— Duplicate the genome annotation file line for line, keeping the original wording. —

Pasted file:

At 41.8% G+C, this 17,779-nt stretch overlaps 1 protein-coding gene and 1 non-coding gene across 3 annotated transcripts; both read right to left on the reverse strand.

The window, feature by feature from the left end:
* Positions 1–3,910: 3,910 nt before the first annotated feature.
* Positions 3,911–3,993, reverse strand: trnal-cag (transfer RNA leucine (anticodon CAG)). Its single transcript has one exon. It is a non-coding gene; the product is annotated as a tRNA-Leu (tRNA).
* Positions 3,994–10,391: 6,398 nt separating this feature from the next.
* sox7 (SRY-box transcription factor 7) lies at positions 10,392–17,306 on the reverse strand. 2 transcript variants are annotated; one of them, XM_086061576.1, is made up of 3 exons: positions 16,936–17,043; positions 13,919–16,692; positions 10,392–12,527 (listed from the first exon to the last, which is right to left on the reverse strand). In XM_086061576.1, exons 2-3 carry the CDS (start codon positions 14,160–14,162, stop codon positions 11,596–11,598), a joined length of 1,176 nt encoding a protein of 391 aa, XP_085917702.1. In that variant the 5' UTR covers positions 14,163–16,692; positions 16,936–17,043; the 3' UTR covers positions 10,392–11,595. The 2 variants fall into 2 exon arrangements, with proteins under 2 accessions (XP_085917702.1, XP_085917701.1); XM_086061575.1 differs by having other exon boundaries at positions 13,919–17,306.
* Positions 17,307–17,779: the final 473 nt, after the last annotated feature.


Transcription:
At 41.8% G+C, this 17,779-nt stretch overlaps 1 protein-coding gene and 1 non-coding gene across 3 annotated transcripts; both read right to left on the reverse strand.

The window, feature by feature from the left end:
* Positions 1–3,910: 3,910 nt before the first annotated feature.
* Positions 3,911–3,993, reverse strand: trnal-cag (transfer RNA leucine (anticodon CAG)). Its single transcript has one exon. It is a non-coding gene; the product is annotated as a tRNA-Leu (tRNA).
* Positions 3,994–10,391: 6,398 nt separating this feature from the next.
* sox7 (SRY-box transcription factor 7) lies at positions 10,392–17,306 on the reverse strand. 2 transcript variants are annotated; one of them, XM_086061576.1, is made up of 3 exons: positions 16,936–17,043; positions 13,919–16,692; positions 10,392–12,527 (listed from the first exon to the last, which is right to left on the reverse strand). In XM_086061576.1, exons 2-3 carry the CDS (start codon positions 14,160–14,162, stop codon positions 11,596–11,598), a joined length of 1,176 nt encoding a protein of 391 aa, XP_085917702.1. In that variant the 5' UTR covers positions 14,163–16,692; positions 16,936–17,043; the 3' UTR covers positions 10,392–11,595. The 2 variants fall into 2 exon arrangements, with proteins under 2 accessions (XP_085917702.1, XP_085917701.1); XM_086061575.1 differs by having other exon boundaries at positions 13,919–17,306.
* Positions 17,307–17,779: the final 473 nt, after the last annotated feature.